gnore the scoreboard and play. That might be the best strategy for Hampton University's men and women to achieve their goal of cutting down the nets at the Mid-Eastern Athletic Conference tournament.
The HU women (25-5, 16-0 MEAC) blew through the last six weeks of the regular season on the way to being the first team to go unbeaten in conference play in six years.
The Pirates' men (14-16, 11-5 MEAC), on the other hand, walked a tightrope all season. That they made it to the opposite platform two of every three trips without falling in league play speaks to their improvement and reliance on intensity.
"It's all about mental focus," forward Du'Vaughn Maxwell said. "It's scary to watch us when we're locked in. When we're not locked in, we're not ourselves. Even to be on the same team, it's scary to watch us lock in, to see how focused we are and how great we play defense when we're locked in. But when we're not, we're not a good team at all. When we are, we're the best team in the MEAC."
Others may take issue, notably regular-season champ Norfolk State and No. 2 seed North Carolina Central, both of which defeated the Pirates in tight games. Perhaps Savannah State, which tied the Pirates for third place, but lost to them in overtime, thus elevating HU to the No. 3 seed and an all-important early bye.
Maybe even Baltimore brethren Morgan State and Coppin State, which split four achingly close games with HU.
Point being that Hampton is well acquainted with tournament-style basketball. The Pirates played a remarkable 21 games decided by seven points or fewer.
"Everybody's coming out hard," HU freshman point guard Deron Powers said, "and I feel like the fact that we played so many close games, that experience in close-game situations will help us down the stretch."
Their last two games were illustrative of their season. They trailed Bethune-Cookman by 11 points in the second half before rallying to win 75-66. They trailed N.C. Central by 20 midway through the second half, but cut the margin to two before falling 68-64.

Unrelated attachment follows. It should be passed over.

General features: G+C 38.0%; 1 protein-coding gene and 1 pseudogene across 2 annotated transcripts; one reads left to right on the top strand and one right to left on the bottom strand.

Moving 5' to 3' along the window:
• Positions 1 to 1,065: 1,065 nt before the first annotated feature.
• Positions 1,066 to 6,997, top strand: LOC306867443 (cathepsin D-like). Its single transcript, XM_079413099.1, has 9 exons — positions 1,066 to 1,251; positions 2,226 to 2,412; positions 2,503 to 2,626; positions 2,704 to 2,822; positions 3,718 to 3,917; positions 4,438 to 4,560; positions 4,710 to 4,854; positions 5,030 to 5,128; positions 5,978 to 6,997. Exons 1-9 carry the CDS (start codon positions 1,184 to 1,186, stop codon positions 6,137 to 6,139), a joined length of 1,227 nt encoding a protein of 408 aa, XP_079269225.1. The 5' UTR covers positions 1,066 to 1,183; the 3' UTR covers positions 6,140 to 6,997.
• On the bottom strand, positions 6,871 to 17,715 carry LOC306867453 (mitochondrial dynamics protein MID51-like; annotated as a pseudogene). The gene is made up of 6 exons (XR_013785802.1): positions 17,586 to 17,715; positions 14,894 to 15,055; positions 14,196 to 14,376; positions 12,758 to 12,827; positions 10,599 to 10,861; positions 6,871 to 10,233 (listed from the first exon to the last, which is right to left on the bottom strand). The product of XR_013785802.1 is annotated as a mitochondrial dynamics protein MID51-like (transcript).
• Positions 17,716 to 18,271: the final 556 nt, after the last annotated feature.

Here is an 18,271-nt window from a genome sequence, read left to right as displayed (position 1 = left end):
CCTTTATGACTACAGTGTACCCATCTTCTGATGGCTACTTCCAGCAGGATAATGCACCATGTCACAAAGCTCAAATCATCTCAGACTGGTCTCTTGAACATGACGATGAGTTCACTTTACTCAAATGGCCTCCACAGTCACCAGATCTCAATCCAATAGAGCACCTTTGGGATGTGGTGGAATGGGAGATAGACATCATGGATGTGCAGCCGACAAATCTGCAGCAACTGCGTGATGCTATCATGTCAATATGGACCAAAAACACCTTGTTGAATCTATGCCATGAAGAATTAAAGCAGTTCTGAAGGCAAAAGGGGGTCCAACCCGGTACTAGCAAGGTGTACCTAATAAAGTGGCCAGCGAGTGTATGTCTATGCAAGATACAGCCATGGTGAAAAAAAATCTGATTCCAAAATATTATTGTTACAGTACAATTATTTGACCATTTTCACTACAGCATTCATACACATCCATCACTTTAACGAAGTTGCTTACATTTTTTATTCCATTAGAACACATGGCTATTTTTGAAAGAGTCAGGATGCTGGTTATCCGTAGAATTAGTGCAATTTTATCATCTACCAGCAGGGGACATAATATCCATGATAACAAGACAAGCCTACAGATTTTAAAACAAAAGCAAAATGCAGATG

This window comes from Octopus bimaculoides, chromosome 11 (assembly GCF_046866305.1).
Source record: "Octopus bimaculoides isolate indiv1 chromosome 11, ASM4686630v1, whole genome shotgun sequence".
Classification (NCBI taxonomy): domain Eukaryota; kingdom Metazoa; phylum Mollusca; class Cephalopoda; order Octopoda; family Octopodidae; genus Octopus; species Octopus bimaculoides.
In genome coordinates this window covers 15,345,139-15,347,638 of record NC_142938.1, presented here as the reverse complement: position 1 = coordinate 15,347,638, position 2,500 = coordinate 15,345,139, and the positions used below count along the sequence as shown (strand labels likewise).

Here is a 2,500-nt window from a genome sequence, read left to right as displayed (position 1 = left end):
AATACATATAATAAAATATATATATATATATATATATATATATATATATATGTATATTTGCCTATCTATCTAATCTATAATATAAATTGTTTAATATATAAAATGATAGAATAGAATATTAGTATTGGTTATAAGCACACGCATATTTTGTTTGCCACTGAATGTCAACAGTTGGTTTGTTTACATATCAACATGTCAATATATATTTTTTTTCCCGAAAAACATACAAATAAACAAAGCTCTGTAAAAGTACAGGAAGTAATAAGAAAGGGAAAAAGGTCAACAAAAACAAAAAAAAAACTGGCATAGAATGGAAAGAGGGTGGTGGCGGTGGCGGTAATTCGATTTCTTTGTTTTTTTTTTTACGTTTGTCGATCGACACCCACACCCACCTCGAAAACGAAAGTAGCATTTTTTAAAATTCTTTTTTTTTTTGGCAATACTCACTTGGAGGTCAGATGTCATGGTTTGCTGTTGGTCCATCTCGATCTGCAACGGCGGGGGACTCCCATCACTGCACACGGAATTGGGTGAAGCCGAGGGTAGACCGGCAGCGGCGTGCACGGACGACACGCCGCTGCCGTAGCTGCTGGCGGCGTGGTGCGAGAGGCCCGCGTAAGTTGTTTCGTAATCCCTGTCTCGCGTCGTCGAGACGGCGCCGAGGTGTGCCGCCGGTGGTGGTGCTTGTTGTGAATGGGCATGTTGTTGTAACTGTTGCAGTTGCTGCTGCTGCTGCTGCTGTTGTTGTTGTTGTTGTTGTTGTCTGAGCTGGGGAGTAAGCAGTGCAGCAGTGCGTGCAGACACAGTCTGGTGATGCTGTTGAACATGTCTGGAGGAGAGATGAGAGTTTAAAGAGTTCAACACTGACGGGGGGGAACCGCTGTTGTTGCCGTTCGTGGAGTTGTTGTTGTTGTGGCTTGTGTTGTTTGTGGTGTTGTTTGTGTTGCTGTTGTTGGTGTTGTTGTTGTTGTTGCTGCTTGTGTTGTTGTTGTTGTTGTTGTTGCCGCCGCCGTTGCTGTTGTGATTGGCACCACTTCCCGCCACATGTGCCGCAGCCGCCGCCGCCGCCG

"I think we've got the confidence that we can play and beat anybody," head coach Ed Joyner Jr., said, "but you've got to come to play and you've got to play for 40 minutes. But I do like where we are. We get a week to kind of rest our legs and do some things, that's what we're going to get down to. We'll come out and see what happens after that."
The Pirates' tournament experience begins 6 p.m. Thursday when they face the winner of the Delaware State-Howard game. Had they fallen to the No. 4 or 5 seed, they would have begun tournament play Monday.
"It was very important," Joyner said of the bye, "because if we hadn't, I think we'd be playing on Monday and that isn't enough time to get ourselves back together. We have time now to rest our legs and clean up some things that we need to clean up. But I think we need rest right now."
One more encouraging sign for the Pirates is the emergence of Dwight Meikle. The 6-8 redshirt freshman scored a career-best 16 points in two of the final three games and almost single-handedly sparked the Pirates' offense in the comeback against N.C. Central.
He can provide another option, to accompany Powers (11.9 ppg), Maxwell (10.2 ppg) and post man Emmanuel Okoroba (8.3 ppg).
"We've seen it coming," Joyner said Thursday night. "That's the young man that we felt we were getting when we recruited him. If we're going to advance and do some things in the tournament, he's going to be key for us. I thought he played well and he played well within himself."
While HU's men focus on better starts and avoiding the need for desperate comebacks, the Lady Pirates aim to avoid complacency and overconfidence. They've won 16 in a row, they won the MEAC regular season race by three games and haven't been severely challenged since mid-January.
Hampton won its last six games by an average of 27.8 points and held opponents to 37.8 points per game. In the latest NCAA statistics, HU is second in scoring defense (48 ppg), third in field goal percentage defense (.322) and fifth in 3-point field goal defense (.246).
Some of that is a product of the conference, since the MEAC is among the lower-rated basketball leagues. But HU also went 9-5 outside its league and 3-3 versus teams from power conferences.
"We're trying not to look at the scoreboard," senior forward Keiara Avant said. "We're not really thinking about what the score is. We're concentrating on rotating defensively and trying to get to the right spots. If we're in the right rotation, then we can force turnovers and that helps us execute on offense. Our defense speaks for itself and that's when our offense comes into play."
Avant (16.3 ppg, 10.3 rpg) is having a Player of the Year-caliber season. She is one of four double-figure scorers, along with Nicole Hamilton (12 ppg), Olivia Allen (11.6 ppg) and Alyssa Bennett (9.9 ppg), who is HU's most gifted player and capable of guarding anyone from point guards to power forwards.
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